Working Farms Capital is committed to the development of conservation farming as part of the overall land use plan. The investment in time and resources for conservation planning often equals the same level as for crop planning. Significant opportunities exist to partner with government programs, non-profit organizations and private foundations in furthering environmental improvements. Our focus on organic agriculture is paramount in this effort – and sets a standard for others to follow.
Conservation development implemented to date includes the following:
- Organic field border strips seeded to native grasses
- Grassed waterways
- Wetlands easements
- Riparian filter strips along streams and waterways
- Organic crop rotations that include hay/pasture fields and cover crops (rye, barley, grasses, clover, etc.)
- Farmer land stewardship programs that conserve resources
- Permanent agricultural easements
- Forest and pond conservation initiatives
- Wildlife preservation
The conservation benefits associated with our organic land use are varied and growing. Few alternative investments have such an impact on our air, water and soil. The micro-biologic life of the soil is re-established on our farms. Our most important livestock – earthworms – proliferate within a few years of starting a transition. Honeybees, grasshoppers and other beneficial insects return to support the natural ecosystem that once enveloped our farms. Birds, mice, frogs and small mammals feed on the new insect life and also provide sustenance for the upper food chain (owls, hawks, fox, etc). Re-establishing a wild farm within a natural habitat is an impact that we are beginning to measure.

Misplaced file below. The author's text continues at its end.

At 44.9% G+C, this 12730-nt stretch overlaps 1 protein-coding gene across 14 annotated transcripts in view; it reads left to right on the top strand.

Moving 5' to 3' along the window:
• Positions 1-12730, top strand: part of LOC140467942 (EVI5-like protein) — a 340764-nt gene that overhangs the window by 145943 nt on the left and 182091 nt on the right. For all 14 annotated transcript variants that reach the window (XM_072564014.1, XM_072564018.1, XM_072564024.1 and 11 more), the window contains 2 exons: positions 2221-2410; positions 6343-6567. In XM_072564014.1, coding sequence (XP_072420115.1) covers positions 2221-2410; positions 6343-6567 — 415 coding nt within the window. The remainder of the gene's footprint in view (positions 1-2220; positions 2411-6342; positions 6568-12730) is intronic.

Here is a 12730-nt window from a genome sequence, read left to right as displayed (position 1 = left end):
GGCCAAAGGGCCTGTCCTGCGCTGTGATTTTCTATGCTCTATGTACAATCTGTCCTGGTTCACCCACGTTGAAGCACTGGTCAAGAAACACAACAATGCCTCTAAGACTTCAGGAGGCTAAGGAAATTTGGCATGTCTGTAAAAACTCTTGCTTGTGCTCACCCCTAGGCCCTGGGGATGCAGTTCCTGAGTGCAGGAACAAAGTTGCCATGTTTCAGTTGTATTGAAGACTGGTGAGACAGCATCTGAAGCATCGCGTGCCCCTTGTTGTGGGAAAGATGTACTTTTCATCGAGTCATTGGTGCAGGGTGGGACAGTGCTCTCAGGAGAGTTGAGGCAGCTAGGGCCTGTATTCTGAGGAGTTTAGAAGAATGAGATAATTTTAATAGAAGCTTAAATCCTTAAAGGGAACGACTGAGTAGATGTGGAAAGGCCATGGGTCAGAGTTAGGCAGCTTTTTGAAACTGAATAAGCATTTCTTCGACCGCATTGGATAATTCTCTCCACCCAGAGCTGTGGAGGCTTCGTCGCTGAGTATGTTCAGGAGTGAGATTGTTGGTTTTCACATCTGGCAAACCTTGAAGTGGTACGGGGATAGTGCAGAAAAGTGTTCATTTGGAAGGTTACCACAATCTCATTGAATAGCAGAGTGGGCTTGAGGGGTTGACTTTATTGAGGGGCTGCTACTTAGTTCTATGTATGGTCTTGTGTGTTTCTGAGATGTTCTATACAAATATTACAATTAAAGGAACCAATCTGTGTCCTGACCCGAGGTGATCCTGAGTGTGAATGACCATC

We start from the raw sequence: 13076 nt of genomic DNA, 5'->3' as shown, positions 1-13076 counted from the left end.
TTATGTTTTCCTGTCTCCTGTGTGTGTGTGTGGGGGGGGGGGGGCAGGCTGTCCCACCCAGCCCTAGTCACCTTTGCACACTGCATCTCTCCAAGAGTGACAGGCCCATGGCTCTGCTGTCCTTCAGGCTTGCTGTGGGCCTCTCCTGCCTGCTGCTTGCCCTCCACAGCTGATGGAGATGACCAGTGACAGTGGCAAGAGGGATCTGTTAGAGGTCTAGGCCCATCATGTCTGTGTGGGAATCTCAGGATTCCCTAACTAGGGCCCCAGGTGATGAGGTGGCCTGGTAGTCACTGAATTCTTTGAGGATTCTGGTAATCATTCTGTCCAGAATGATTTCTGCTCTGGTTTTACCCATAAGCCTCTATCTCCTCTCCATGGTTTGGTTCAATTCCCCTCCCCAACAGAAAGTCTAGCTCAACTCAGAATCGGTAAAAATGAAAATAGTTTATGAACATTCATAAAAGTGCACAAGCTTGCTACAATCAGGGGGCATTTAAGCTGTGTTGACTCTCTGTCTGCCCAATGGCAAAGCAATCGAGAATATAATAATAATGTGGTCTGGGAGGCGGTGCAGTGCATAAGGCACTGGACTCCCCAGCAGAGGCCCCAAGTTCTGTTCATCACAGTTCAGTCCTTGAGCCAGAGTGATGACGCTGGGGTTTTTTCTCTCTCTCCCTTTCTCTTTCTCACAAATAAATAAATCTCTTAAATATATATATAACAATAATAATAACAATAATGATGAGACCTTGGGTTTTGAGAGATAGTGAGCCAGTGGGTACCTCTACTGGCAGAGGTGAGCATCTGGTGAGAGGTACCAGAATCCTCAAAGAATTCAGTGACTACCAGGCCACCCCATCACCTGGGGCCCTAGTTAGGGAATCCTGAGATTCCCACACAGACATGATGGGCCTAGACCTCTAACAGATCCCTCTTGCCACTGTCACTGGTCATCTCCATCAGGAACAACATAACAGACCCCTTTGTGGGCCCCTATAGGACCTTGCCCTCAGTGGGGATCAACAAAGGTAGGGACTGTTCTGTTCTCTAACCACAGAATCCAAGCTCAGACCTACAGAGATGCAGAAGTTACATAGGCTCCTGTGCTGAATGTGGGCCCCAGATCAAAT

“We know more about the celestial bodies than the soil beneath us.” — Leonardo da Vinci
“Organic farming has been shown to provide major benefits for wildlife and the wider environment. The best that can be said about genetically engineered crops is that they will now be monitored to see how much damage they cause.”
— HRH Prince Charles